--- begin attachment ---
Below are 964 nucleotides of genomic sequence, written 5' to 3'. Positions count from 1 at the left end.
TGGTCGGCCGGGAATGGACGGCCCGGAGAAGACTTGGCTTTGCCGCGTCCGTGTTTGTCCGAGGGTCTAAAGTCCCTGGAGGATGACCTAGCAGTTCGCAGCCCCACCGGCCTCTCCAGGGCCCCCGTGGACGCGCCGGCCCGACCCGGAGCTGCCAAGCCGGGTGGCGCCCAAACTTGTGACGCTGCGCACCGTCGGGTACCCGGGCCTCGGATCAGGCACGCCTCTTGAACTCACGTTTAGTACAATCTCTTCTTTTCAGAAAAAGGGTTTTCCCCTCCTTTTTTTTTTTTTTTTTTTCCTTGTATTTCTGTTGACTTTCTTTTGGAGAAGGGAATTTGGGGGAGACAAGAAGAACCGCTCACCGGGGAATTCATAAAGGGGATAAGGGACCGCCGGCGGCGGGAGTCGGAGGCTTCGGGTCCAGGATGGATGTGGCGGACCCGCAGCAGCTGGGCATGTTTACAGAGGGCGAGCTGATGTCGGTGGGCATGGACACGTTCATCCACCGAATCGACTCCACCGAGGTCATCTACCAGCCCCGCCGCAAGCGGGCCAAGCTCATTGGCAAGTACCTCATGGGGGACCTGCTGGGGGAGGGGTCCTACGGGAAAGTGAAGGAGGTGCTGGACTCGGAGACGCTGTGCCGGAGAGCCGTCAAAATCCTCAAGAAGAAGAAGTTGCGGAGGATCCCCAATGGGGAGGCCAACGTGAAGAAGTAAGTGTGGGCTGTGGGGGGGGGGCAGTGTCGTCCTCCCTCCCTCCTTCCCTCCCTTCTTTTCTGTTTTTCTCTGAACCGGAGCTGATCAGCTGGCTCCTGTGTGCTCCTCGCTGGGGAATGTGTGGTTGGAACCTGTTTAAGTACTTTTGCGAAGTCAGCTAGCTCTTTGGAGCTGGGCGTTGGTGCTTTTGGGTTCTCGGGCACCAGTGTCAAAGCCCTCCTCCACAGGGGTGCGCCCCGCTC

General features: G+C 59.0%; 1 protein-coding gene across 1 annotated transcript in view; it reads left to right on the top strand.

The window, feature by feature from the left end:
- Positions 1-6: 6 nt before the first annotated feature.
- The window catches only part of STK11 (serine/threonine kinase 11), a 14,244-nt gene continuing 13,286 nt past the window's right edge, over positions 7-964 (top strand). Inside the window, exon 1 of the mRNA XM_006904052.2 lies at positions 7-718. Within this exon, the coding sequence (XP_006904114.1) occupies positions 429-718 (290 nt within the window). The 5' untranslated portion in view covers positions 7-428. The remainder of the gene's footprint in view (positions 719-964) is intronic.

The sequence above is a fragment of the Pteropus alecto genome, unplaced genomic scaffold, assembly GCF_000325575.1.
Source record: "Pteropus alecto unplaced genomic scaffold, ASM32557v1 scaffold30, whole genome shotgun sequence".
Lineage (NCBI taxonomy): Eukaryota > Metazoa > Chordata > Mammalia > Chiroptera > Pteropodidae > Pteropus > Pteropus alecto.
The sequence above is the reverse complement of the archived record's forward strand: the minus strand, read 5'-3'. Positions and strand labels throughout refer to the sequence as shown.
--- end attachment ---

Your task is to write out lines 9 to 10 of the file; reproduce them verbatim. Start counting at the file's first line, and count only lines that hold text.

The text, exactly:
Lineage (NCBI taxonomy): Eukaryota > Metazoa > Chordata > Mammalia > Chiroptera > Pteropodidae > Pteropus > Pteropus alecto.
The sequence above is the reverse complement of the archived record's forward strand: the minus strand, read 5'-3'. Positions and strand labels throughout refer to the sequence as shown.